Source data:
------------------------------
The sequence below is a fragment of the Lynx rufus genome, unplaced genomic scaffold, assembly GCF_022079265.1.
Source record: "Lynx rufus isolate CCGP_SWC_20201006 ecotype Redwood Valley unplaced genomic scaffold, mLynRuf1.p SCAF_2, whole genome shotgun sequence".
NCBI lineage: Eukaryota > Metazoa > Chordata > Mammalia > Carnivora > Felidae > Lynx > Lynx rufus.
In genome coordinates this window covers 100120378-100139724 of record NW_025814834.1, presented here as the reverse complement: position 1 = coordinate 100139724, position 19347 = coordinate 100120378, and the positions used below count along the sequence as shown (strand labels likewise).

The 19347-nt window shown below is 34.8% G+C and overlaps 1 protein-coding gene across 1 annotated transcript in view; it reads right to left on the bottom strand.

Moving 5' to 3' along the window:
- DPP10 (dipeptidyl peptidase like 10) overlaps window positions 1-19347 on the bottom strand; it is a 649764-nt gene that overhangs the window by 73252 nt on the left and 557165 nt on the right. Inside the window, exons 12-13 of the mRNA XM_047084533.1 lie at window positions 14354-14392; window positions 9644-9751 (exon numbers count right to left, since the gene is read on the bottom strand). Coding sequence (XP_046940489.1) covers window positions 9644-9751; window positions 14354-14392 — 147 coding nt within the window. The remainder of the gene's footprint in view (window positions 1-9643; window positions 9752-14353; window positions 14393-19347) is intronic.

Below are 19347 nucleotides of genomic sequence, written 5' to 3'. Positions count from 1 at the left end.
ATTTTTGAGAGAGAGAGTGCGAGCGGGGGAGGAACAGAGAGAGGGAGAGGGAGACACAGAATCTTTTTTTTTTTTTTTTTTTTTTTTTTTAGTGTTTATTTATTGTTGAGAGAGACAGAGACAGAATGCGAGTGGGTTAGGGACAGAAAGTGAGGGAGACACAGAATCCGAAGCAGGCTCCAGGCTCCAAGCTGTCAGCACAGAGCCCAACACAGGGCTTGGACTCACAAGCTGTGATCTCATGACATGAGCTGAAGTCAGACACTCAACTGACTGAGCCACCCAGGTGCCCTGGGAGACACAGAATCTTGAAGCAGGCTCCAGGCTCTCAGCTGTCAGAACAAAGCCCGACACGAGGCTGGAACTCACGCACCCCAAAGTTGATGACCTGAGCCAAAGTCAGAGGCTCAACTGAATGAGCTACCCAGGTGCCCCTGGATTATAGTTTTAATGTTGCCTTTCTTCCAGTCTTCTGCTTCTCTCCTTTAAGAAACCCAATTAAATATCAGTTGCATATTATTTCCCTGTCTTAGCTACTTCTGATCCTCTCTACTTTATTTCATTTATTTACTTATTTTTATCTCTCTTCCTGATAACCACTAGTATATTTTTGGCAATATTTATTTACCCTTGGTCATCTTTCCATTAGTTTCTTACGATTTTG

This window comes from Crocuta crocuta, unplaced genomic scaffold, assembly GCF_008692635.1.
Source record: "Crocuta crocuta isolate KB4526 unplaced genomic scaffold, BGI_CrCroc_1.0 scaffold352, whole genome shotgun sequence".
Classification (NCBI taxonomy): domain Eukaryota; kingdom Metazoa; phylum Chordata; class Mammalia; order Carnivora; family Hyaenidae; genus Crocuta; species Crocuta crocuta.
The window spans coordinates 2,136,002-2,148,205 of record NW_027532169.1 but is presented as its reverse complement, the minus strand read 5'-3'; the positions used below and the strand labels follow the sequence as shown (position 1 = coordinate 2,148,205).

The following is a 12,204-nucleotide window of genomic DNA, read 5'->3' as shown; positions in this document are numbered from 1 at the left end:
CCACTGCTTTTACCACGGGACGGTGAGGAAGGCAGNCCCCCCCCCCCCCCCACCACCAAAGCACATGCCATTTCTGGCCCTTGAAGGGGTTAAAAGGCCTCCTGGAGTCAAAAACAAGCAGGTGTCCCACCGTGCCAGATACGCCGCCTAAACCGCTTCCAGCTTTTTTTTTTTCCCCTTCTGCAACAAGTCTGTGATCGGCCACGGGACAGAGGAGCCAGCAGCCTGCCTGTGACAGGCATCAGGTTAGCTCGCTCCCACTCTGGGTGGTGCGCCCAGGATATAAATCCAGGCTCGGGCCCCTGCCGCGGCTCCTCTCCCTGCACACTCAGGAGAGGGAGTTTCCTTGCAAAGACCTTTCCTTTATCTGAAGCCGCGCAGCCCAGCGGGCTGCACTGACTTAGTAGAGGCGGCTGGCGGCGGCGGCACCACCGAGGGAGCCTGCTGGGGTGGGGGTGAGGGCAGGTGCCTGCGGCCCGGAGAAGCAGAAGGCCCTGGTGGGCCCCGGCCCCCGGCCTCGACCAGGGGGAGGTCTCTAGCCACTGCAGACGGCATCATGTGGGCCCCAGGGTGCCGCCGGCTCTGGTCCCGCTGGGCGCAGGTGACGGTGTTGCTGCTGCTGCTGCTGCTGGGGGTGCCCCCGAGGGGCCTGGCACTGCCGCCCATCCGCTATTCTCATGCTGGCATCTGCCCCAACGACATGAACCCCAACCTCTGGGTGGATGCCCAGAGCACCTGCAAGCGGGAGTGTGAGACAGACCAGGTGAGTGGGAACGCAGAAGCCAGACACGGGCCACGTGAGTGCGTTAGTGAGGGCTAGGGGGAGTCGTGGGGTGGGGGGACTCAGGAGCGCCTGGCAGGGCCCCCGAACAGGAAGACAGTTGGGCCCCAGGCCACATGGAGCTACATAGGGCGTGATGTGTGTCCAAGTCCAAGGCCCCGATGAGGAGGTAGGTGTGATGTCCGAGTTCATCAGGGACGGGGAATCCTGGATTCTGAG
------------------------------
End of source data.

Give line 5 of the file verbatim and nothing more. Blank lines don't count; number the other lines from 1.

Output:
The 19347-nt window shown below is 34.8% G+C and overlaps 1 protein-coding gene across 1 annotated transcript in view; it reads right to left on the bottom strand.